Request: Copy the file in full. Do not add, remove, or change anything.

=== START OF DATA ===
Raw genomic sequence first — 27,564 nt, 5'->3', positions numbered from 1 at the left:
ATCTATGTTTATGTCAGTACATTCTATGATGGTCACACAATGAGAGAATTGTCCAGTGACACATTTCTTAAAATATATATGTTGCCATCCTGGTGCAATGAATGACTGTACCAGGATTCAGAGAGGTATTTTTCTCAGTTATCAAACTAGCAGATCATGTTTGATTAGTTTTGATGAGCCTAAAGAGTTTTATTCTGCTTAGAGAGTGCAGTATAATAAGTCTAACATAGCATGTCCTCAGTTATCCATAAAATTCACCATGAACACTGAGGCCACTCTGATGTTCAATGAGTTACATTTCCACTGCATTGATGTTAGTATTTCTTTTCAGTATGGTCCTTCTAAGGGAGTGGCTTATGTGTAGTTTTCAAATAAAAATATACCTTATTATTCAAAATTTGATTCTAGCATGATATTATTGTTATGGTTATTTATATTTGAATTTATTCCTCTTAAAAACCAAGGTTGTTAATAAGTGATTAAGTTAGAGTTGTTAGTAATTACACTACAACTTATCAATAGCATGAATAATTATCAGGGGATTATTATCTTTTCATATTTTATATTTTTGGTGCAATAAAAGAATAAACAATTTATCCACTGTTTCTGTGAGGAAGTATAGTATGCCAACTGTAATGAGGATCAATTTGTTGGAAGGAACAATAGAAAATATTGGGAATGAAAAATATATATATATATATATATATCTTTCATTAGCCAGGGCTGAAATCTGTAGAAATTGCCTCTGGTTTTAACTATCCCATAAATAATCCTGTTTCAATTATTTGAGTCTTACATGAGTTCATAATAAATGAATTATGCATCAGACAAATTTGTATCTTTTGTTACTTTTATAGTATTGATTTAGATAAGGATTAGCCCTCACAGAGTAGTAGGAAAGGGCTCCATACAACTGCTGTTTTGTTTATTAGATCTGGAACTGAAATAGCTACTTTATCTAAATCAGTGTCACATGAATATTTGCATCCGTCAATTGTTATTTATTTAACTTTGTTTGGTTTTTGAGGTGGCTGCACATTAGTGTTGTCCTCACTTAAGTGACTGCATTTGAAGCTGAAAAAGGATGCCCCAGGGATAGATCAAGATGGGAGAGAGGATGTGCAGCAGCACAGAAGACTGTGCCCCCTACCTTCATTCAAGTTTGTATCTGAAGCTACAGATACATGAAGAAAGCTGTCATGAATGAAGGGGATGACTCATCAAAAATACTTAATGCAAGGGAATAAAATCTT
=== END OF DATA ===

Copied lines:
Raw genomic sequence first — 27,564 nt, 5'->3', positions numbered from 1 at the left:
ATCTATGTTTATGTCAGTACATTCTATGATGGTCACACAATGAGAGAATTGTCCAGTGACACATTTCTTAAAATATATATGTTGCCATCCTGGTGCAATGAATGACTGTACCAGGATTCAGAGAGGTATTTTTCTCAGTTATCAAACTAGCAGATCATGTTTGATTAGTTTTGATGAGCCTAAAGAGTTTTATTCTGCTTAGAGAGTGCAGTATAATAAGTCTAACATAGCATGTCCTCAGTTATCCATAAAATTCACCATGAACACTGAGGCCACTCTGATGTTCAATGAGTTACATTTCCACTGCATTGATGTTAGTATTTCTTTTCAGTATGGTCCTTCTAAGGGAGTGGCTTATGTGTAGTTTTCAAATAAAAATATACCTTATTATTCAAAATTTGATTCTAGCATGATATTATTGTTATGGTTATTTATATTTGAATTTATTCCTCTTAAAAACCAAGGTTGTTAATAAGTGATTAAGTTAGAGTTGTTAGTAATTACACTACAACTTATCAATAGCATGAATAATTATCAGGGGATTATTATCTTTTCATATTTTATATTTTTGGTGCAATAAAAGAATAAACAATTTATCCACTGTTTCTGTGAGGAAGTATAGTATGCCAACTGTAATGAGGATCAATTTGTTGGAAGGAACAATAGAAAATATTGGGAATGAAAAATATATATATATATATATATATCTTTCATTAGCCAGGGCTGAAATCTGTAGAAATTGCCTCTGGTTTTAACTATCCCATAAATAATCCTGTTTCAATTATTTGAGTCTTACATGAGTTCATAATAAATGAATTATGCATCAGACAAATTTGTATCTTTTGTTACTTTTATAGTATTGATTTAGATAAGGATTAGCCCTCACAGAGTAGTAGGAAAGGGCTCCATACAACTGCTGTTTTGTTTATTAGATCTGGAACTGAAATAGCTACTTTATCTAAATCAGTGTCACATGAATATTTGCATCCGTCAATTGTTATTTATTTAACTTTGTTTGGTTTTTGAGGTGGCTGCACATTAGTGTTGTCCTCACTTAAGTGACTGCATTTGAAGCTGAAAAAGGATGCCCCAGGGATAGATCAAGATGGGAGAGAGGATGTGCAGCAGCACAGAAGACTGTGCCCCCTACCTTCATTCAAGTTTGTATCTGAAGCTACAGATACATGAAGAAAGCTGTCATGAATGAAGGGGATGACTCATCAAAAATACTTAATGCAAGGGAATAAAATCTT